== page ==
CBS Insurance Group is an independent insurance brokerage agency that carries some of the best coverage options in the Florida.

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Loss assessment coverage is added protection if damage to your condo exceeds your HOA insurance policy limits. Loss assessment coverage is already built-in to your condo insurance policy, with a coverage limit of up to $1,000.

What is Loss Assessment Coverage?

Loss assessment coverage protects you in the case you’re asked to pay out of pocket. 

In what situations would you have to pay out of pocket? (we hear you ask). 

  1. Let’s say your HOA needs to file a claim, residents will need to split the deductible equally. As a reminder, an insurance deductible is an amount of money they choose when purchasing a policy, that will be subtracted from any future claims payouts. Deductibles for HOA insurance tend to start at around $10,000 but can go as high as $50,000.
    Btw- some condo insurance policies do cover HOA deductibles so should check your HO6 policy to see if it’s covered.
  2. Condo owners pay monthly payments to a Homeowners Association (HOA). These payments cover things like security to the maintenance of shared spaces and HOA insurance. If your building or shared spaces are damaged, your HOA will cover costs up to its coverage limits. Any costs beyond those limits will be split equally among condo residents. This is called a loss assessment.  

Let’s say a visitor was seriously injured in the condo pool and sues the HOA for $2,500,000. Since every condo owner technically owns a part of the pool, they’re also responsible for damages. If the HOA master policy has $1,000,000 in liability coverage, the remaining $1,500,000 is the responsibility of the condo owners. With 100 condo owners on the development, each owner will owe $15,000, which they’d have to pay out-of-pocket unless they have insurance in place.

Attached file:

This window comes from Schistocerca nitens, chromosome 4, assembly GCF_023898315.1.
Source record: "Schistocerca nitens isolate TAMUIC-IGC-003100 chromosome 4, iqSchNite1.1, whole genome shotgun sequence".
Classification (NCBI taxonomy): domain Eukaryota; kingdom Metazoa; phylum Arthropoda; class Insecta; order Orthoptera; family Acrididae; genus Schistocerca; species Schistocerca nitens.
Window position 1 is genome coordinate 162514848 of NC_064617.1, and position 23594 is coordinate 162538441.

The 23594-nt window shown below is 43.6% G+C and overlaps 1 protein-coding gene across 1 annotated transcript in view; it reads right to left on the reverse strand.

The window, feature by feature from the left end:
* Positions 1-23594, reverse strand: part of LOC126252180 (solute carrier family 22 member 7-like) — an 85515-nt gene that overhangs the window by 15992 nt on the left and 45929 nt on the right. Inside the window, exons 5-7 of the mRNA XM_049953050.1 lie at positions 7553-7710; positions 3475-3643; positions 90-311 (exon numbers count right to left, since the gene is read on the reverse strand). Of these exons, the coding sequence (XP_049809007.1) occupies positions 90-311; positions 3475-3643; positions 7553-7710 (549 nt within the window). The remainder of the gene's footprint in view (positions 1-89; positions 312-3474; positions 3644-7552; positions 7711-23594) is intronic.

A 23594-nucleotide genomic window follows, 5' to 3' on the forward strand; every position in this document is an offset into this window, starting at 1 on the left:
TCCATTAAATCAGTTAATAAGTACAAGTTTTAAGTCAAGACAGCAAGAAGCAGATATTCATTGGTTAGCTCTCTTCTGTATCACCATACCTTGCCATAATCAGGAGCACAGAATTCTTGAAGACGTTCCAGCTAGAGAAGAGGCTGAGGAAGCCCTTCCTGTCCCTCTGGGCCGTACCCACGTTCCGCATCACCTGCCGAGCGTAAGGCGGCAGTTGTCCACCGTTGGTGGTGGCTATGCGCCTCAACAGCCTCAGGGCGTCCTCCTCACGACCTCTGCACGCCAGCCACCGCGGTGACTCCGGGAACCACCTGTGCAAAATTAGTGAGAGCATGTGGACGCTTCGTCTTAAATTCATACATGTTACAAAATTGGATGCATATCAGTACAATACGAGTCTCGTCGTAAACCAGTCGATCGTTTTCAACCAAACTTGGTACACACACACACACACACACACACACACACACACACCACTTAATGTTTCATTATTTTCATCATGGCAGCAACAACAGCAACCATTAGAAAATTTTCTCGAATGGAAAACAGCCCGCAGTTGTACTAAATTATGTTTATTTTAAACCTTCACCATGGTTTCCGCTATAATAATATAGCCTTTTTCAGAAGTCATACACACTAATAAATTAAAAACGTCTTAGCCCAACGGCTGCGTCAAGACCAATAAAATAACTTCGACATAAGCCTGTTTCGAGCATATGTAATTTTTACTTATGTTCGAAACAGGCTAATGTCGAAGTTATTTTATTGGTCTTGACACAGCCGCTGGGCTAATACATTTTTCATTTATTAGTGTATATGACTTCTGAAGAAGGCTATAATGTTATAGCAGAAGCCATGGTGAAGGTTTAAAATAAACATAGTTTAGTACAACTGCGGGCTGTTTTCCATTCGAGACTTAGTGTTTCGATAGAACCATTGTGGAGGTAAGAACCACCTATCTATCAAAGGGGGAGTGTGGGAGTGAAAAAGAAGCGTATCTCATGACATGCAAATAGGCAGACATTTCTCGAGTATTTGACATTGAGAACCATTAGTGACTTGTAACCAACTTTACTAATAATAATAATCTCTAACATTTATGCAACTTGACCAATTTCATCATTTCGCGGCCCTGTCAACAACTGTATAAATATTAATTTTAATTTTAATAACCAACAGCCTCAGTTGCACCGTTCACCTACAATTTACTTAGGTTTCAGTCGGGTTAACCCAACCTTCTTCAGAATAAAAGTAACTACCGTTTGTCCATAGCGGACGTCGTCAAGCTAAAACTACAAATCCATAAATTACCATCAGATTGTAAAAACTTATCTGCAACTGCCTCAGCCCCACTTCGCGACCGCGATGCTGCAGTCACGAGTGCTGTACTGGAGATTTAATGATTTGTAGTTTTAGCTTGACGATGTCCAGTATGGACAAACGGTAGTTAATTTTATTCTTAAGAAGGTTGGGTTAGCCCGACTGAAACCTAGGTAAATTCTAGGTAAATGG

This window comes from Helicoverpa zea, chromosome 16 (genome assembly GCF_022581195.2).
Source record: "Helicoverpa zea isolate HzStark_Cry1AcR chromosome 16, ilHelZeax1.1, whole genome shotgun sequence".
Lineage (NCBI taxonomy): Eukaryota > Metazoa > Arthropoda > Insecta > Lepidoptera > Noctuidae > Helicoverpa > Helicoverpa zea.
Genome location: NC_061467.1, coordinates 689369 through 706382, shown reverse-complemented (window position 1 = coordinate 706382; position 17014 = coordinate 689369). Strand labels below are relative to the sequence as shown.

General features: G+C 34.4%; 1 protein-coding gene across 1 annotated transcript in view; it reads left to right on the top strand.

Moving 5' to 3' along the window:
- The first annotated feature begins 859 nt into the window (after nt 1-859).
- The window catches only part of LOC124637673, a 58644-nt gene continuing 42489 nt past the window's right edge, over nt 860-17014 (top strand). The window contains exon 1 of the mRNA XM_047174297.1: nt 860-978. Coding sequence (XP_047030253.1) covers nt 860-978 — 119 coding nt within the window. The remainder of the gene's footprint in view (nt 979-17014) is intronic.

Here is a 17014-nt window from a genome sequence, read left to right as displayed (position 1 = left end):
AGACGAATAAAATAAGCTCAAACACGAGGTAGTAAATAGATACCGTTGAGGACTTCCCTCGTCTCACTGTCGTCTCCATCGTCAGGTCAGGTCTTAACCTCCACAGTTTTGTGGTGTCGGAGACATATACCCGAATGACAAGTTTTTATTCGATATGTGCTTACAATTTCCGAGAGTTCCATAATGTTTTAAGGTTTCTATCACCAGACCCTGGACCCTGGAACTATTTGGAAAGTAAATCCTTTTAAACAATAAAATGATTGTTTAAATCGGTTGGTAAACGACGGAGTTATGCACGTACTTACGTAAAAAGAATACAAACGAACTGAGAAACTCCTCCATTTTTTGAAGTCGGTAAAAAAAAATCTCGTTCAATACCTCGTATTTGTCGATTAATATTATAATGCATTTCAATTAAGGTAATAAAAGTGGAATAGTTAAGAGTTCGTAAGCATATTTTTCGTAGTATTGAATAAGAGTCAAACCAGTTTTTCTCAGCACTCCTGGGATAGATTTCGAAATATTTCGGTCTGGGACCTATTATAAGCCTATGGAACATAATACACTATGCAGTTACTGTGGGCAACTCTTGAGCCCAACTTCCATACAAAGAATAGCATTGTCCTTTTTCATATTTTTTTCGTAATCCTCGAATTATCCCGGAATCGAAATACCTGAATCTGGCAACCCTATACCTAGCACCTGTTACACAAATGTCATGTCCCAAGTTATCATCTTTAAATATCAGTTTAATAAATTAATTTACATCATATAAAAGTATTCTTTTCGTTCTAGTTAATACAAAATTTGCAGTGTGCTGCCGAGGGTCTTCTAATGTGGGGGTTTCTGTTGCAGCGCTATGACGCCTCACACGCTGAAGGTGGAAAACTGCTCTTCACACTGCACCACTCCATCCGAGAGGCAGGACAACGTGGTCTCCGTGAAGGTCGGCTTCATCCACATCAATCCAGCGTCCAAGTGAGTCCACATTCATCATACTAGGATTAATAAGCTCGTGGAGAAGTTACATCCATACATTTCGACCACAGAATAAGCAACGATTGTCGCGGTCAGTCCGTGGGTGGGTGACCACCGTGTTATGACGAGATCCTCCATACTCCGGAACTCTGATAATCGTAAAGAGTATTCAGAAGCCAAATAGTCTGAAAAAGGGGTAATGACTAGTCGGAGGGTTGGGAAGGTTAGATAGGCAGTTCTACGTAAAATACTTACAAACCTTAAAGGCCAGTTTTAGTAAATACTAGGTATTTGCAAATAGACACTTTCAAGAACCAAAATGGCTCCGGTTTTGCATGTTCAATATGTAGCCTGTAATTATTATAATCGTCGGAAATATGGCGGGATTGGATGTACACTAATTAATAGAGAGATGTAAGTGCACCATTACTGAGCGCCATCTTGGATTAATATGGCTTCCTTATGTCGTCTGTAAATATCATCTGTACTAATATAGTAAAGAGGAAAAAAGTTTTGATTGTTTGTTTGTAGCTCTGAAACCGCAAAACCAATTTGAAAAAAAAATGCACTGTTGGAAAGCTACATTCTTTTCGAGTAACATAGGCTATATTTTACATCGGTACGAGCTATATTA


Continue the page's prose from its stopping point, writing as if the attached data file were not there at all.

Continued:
What is covered by loss assessment coverage?

Your loss assessment coverage will cover you for the same damages as your regular condo insurance, aka an HO6 policy. These damages, also known as named perils, are 16 things that could happen to your home or your personal property. They include:

  • Fire or lightning
  • Windstorm or hail
  • Explosion
  • Riots
  • Aircraft
  • Vehicles
  • Smoke
  • Vandalism
  • Theft
  • Falling objects
  • Weight of ice, snow, or sleet
  • Accidental discharge or overflow of water or steam
  • Sudden and accidental tearing, cracking, burning, or bulging
  • Freezing
  • Sudden and accidental damage due to short-circuiting
  • Volcanic Eruption

How much loss assessment coverage do I need?

Usually, loss assessment coverage is already built-in to your condo insurance policy, with a coverage limit of up to $1,000. In most states, you’ll have an option to increase that coverage amount with an ‘add-on.’ 

How much loss assessment coverage you need depends on the potential dangers on your condo development. You should also take a closer look at your HOA master policy. This will shed light on what the HOA is responsible for versus what you’re responsible for, how high their coverage limits go, and whether they have special deductibles for certain hazards.  Add-ons policy limits tend to range between $10,000 up to $100,000. 

-Loss of Use Coverage

Loss of use is a type of insurance coverage – it’ll help with temporary living expenses if your place becomes uninhabitable due to a peril like a fire, windstorm, etc.

What is loss of use coverage?